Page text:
Innventia imagines a cellulose-based society
By Cindy Macdonald
The Swedish research institute Innventia has published the third in its series of forward-looking reports that have gained a lot of international attention in recent years. With this report, A Cellulose-Based Society, Innventia focuses on the conditions for a vital social transformation – from a fossil-based and linear society where products are produced, used and then thrown away, to a biobased and circular society where “waste” as we think of it today will not exist and where all material will find a new use once it has served its initial purpose.
A Cellulose-Based Society highlights the conditions for any such transformation through the results of a comprehensive international survey, trends affecting development in key areas, and future scenarios that describe various outcomes based on an analysis of crucial uncertainties.
The report touches on the understanding that we live in a world where the ability to demonstrate ideas and concepts in reality is the route to sustainable social transformation.
“The consumer survey and trends show overall that the really successful brands and organisations will be those with the ability to actually demonstrate ground-breaking ideas and concepts in reality for consumers. The attitude to what is possible and desirable will then change. We call this the Demonstration Economy and understanding this is the key to social transformation,” says Marco Lucisano, Innventia.
The international consumer study in the report was carried out by Kairos Future during 2016, and includes 2,500 responses from consumers in five countries (U.S., China, Germany, Brazil and Sweden).
Eight trends moving forward
The trends in the report highlight changes in the world that are already shaping the future of mankind and that will have huge significance on the transition to a more sustainable society.
Here are the trends in brief, as presented by Innventia:
“The City Norm” puts the focus on how the speed and scope at which humanity is now crowding into cities is going to reshape and redefine our future. The cities contain the reasons for, and the solutions to, our most important challenges.
“The Need of Nature” shows how natural values do not reduce but rather increase as people become increasingly urbanised. Here you find examples of how emotional, health and practical qualities suggest that natural values will become increasingly important, and that the view of nature will change.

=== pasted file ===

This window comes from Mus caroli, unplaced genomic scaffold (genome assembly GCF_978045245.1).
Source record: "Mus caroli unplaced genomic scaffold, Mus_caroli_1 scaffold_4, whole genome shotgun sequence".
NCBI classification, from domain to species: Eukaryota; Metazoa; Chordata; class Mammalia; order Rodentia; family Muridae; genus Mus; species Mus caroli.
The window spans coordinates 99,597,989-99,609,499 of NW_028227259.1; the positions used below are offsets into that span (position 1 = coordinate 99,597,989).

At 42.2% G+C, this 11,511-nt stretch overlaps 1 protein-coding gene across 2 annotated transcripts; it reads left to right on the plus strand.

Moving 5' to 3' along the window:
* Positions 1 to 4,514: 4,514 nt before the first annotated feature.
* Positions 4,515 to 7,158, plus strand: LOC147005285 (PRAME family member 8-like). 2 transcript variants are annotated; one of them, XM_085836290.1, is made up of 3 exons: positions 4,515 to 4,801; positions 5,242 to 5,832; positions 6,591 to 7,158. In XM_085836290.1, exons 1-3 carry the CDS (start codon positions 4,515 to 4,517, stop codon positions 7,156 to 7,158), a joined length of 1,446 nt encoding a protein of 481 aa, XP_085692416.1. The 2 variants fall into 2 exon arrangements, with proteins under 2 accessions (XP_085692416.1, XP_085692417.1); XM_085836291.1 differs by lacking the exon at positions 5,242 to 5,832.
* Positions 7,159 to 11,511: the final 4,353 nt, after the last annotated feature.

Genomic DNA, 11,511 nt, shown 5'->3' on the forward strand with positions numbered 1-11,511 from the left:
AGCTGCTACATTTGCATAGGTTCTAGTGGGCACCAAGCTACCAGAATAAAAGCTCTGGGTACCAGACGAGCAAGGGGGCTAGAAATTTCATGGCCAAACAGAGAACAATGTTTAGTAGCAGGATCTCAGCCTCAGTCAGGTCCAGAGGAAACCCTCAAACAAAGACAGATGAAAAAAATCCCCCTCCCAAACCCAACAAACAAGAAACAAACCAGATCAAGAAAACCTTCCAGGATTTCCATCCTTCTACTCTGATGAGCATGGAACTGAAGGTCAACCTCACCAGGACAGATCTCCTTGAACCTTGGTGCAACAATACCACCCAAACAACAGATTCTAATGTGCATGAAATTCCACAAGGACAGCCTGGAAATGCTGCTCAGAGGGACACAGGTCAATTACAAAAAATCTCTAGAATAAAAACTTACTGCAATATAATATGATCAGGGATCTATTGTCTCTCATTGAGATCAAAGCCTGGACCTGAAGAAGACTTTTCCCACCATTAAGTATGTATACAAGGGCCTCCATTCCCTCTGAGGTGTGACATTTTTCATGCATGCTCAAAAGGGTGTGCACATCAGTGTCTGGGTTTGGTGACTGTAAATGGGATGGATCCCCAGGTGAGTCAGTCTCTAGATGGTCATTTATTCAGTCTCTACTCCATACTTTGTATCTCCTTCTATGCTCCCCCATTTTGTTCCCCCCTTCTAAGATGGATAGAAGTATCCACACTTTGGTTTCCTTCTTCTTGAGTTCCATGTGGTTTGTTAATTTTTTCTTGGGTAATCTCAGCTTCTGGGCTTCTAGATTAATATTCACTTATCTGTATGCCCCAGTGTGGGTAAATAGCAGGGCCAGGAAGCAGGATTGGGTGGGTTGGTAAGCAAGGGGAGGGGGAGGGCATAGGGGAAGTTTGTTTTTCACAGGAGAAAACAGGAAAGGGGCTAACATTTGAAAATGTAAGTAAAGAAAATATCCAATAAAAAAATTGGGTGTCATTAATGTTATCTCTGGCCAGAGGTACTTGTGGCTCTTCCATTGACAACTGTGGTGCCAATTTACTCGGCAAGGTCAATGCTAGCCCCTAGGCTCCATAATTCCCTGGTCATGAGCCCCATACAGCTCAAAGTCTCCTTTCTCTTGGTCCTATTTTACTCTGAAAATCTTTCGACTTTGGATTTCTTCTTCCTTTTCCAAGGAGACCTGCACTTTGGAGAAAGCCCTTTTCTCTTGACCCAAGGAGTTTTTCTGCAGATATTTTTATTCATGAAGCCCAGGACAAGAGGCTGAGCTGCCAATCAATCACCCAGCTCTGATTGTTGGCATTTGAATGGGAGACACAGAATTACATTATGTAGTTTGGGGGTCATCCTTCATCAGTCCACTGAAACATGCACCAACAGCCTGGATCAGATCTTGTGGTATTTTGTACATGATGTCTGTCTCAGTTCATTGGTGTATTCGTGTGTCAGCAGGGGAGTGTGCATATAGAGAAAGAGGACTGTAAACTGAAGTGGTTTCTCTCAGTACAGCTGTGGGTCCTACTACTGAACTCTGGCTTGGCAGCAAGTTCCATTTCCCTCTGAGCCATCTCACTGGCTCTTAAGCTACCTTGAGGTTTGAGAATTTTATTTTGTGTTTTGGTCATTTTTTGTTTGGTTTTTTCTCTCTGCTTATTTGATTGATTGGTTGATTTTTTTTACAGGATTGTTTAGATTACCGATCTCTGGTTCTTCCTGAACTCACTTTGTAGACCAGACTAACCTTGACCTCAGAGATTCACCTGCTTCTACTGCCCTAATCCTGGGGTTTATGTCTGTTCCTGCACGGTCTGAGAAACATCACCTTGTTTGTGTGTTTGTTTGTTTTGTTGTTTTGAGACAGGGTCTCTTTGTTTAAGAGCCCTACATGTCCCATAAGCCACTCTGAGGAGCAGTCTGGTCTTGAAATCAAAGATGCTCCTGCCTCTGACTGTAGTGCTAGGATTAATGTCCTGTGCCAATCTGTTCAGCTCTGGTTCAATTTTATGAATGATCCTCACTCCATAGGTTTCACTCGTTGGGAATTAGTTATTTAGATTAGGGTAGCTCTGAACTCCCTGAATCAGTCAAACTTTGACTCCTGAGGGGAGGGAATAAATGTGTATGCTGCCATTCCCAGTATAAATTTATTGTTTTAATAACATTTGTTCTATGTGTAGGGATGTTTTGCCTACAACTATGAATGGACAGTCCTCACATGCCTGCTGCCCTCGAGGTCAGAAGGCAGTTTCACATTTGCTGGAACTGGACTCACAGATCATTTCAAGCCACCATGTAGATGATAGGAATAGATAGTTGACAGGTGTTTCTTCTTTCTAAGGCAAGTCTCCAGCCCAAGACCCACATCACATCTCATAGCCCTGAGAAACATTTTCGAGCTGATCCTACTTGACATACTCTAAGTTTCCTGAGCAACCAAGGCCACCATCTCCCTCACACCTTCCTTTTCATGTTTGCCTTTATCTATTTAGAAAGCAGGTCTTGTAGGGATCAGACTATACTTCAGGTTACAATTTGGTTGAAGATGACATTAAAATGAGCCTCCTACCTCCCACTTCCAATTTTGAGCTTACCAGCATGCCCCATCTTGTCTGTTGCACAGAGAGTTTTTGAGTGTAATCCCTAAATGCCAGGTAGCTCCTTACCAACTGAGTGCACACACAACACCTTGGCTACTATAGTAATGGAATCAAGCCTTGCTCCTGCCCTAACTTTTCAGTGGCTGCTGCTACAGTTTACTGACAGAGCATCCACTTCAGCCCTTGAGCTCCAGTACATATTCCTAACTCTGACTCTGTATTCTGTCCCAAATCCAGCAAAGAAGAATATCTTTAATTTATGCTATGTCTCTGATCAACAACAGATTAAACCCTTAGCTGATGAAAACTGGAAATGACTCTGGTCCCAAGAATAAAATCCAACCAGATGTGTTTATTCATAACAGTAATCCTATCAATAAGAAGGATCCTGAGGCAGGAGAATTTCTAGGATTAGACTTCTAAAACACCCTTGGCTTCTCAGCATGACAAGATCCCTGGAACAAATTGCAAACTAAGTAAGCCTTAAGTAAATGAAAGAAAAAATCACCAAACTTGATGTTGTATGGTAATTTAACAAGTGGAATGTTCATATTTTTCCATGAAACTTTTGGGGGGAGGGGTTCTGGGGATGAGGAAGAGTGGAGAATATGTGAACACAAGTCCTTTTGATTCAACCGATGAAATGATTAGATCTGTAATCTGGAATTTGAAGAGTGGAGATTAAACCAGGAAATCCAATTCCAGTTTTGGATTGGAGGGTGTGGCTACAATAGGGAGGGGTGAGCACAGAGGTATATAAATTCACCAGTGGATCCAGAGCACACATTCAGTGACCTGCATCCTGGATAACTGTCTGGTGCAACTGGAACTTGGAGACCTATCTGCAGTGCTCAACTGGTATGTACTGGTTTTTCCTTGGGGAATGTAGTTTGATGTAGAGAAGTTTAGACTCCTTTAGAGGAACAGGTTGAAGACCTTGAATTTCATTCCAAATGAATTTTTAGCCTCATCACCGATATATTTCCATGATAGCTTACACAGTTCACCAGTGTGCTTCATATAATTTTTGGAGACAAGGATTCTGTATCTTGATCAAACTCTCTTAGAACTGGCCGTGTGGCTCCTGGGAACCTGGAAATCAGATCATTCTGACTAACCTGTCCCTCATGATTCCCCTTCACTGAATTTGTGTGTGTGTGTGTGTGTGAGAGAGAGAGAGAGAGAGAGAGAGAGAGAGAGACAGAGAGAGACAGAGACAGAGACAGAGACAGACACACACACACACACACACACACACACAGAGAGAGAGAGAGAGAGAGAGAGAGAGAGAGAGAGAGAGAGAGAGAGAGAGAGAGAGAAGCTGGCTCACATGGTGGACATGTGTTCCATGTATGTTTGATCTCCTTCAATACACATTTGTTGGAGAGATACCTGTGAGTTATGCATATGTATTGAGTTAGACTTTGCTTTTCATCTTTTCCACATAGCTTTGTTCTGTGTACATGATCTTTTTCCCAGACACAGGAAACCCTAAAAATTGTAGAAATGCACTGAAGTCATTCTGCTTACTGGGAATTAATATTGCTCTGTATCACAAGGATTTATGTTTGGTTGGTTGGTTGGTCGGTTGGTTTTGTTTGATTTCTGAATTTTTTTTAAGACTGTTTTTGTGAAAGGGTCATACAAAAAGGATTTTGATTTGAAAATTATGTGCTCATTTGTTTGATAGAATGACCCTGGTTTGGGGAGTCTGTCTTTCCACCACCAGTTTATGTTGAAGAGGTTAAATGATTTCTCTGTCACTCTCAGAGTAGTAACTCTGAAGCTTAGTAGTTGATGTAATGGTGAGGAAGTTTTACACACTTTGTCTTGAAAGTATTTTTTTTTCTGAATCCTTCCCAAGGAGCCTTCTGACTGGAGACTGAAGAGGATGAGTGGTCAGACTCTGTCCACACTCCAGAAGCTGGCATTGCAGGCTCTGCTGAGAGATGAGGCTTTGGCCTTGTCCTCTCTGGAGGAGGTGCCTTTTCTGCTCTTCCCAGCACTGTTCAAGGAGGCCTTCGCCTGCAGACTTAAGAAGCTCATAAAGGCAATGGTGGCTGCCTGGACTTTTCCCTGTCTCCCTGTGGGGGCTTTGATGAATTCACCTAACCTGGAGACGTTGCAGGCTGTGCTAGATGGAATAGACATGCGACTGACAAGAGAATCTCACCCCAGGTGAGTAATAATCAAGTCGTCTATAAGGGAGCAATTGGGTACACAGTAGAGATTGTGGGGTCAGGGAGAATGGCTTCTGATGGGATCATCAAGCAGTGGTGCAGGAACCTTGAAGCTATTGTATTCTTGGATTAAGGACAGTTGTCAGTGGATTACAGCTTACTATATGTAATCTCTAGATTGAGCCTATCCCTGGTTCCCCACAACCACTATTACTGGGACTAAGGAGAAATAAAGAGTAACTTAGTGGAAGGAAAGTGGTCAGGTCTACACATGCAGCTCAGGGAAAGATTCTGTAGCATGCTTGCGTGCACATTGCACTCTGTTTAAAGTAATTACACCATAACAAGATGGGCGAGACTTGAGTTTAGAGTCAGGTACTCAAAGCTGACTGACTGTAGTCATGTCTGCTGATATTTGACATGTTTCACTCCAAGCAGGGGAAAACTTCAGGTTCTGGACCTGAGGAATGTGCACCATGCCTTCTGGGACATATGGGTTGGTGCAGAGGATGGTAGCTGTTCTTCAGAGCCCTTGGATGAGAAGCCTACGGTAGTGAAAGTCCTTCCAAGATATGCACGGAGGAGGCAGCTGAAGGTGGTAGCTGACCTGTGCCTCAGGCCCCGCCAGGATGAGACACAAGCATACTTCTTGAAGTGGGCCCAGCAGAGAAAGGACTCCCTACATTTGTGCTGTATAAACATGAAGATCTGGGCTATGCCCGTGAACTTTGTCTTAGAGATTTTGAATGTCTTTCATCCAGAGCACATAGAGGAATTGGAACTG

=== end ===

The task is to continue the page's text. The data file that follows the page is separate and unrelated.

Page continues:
“No Waste” describes how increasing resource constraints and increased costs of waste management strengthen the impetuses for development towards an increase in reuse and recycling – with huge public support and ever stronger financial incentives.
“Econsumers – Econscious and Ecofused” points to how a growing number of consumers are committed to environmental and sustainability issues – and would be glad to pay a little extra for these values. At the same time, it is increasingly difficult to determine what “the right choices” are in a world where more and more goods are produced as “sustainable”.
“No More Plain Janes and Average Joes” portrays a development in which an increasingly heterogeneous mass market splits into a myriad of fast-moving niches, and where the “average consumer” as the target group is irrelevant. This means that the need for specialisation and branding will be increasingly important to achieve success.
“Shift Happens” describes how entry barriers and economies of scale are becoming less important in a globally competitive landscape where new technological and business opportunities are creating entirely new industries and players, while others quickly perish.
“Business Activism” illustrates a trend in which companies, on both business and ethical grounds, start to take an increasingly active role in the pursuit of a sustainable world. This has a particularly large impact at a time when both politicians and consumers are perplexed and disagree about the challenge of leading development in a positive direction.
“Innovation by Collaboration” highlights how organisations innovate their way of innovating – mainly by opening up their development departments and allowing in the ingenuity and insights that are outside the organisation. Customers, suppliers and even competitors have now been allowed into their own innovation workshops – and with good results!
Read more about the report here, on Innventia’s site.